MCO 2.0 has shuttered two-thirds of small businesses in Malaysia, and that’s just tip of iceberg, retail group warns

MRCA said the current uncertainty as a result of the MCO will lead to more business closures and loss of employment. — Picture by Sayuti Zainudin
MRCA said the current uncertainty as a result of the MCO will lead to more business closures and loss of employment. — Picture by Sayuti Zainudin

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KUALA LUMPUR, Feb 4 ― Close to a third of small retail businesses have “collapsed” in the three weeks since the government enforced a second round of the movement control order (MCO) with more likely to fold if curbs are prolonged, the Malaysian Retail Chain Association said.

“The MCO extension is expected to depress the overall outlook for the retail industry which has been struggling since MCO 1.0 was implemented,” its president Shirley Tay told Malay Mail, referring to the first lockdown that lasted nearly a quarter of last year.

“The current uncertainty as a result of the MCO will unfortunately lead to more business closures and loss of employment,” she added.

“While we do not have any hard statistics, it is estimated that more than 50-70 per cent of small businesses have collapsed throughout this MCO period.”

Over 30 industry representatives had voiced their opposition to the MCO extension on Tuesday in a rare show of unity that underpins dipping confidence in the government’s handling of the Covid-19 crisis within the business community.

Some of the most influential economic sectors have rallied behind a drive dubbed “Industries Unite” to condemn the partial lockdown extension, calling the move a death knell for more businesses and warned of soaring unemployment.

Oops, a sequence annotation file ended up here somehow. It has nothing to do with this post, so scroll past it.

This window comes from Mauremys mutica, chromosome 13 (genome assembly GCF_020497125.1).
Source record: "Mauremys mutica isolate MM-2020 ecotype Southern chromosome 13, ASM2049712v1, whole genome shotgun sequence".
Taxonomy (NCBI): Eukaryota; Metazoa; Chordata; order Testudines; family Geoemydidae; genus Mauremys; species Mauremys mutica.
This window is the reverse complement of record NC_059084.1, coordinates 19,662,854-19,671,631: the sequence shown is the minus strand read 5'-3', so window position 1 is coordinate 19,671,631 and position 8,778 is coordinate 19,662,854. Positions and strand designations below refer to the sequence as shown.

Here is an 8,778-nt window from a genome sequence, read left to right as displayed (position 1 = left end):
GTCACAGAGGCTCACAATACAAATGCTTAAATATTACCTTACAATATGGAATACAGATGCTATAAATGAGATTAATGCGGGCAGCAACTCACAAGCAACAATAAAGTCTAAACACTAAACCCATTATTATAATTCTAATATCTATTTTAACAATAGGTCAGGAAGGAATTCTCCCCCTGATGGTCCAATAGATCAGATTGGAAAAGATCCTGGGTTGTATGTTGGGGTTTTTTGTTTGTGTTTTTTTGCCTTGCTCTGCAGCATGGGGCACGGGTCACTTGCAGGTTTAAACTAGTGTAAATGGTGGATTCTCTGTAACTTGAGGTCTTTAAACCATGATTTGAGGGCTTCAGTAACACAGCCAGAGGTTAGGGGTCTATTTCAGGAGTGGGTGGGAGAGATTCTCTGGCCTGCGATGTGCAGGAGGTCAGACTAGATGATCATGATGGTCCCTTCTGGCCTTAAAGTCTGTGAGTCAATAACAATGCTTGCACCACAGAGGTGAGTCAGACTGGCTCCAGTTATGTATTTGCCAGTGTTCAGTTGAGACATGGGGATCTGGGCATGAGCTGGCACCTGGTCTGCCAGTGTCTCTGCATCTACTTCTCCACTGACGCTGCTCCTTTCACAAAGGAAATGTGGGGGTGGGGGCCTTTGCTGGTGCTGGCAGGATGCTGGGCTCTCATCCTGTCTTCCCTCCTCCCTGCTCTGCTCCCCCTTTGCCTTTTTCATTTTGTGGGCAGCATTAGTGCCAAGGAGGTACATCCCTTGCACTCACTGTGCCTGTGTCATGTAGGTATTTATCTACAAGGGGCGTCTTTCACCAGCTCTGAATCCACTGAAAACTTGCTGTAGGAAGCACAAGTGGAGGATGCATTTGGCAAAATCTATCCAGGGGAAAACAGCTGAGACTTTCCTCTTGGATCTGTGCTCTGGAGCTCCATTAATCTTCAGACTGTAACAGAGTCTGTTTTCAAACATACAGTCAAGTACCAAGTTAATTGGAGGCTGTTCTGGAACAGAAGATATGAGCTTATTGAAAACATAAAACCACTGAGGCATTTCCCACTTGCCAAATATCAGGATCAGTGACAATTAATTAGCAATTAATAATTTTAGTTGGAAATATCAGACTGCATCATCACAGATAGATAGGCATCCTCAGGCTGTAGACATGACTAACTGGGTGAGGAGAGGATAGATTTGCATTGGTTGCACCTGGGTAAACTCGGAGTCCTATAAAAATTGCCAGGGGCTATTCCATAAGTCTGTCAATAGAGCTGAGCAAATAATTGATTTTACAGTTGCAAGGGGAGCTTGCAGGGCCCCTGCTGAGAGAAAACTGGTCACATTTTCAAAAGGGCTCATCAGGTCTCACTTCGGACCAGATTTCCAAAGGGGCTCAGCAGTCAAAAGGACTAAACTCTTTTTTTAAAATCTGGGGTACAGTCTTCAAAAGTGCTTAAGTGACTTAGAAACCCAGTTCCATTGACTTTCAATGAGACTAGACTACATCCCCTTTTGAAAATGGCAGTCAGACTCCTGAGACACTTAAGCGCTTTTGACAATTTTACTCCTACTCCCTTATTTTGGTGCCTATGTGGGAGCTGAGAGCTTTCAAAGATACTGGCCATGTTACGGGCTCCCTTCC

MRCA was among the 37 signatories of the statement that called for an urgent medium-term plan to stem the pandemic and keep the nearly decimated economy running.

Businesses have suggested targeted restrictions only for high-risk areas and stricter enforcement, citing the continued surge in daily Covid-19 cases as proof that blanket curbs are ineffective.

“Any decision on business operation hours and inter-district travel should ideally be based on assessment of sound facts and figures in relation to the risk of infectivity in any specific location and/or the nature of the business,” Tay said.

“If the risk outweighs the benefits in high-risk areas, it may be justified to restrict the business hours and movement of people.”

Industries have joined public health and policy experts in calling for mass testing and more resources invested in contact tracing as daily cases continue to soar above 3,000.

They said the government had squandered the chance to preempt the third wave by refusing to test asymptomatic cases and blamed the runaway number of infections on lax enforcement and inconsistent policies.

“It is equally important that the government adopts aggressive contact-tracing and isolation measures within a fixed time frame for that specific location,” Tay said.

“Although there will be a temporary business or travel disruption within such an area, such a move will ensure that all positive Covid-19 cases can be identified in the most efficient and effective manner,” she added.

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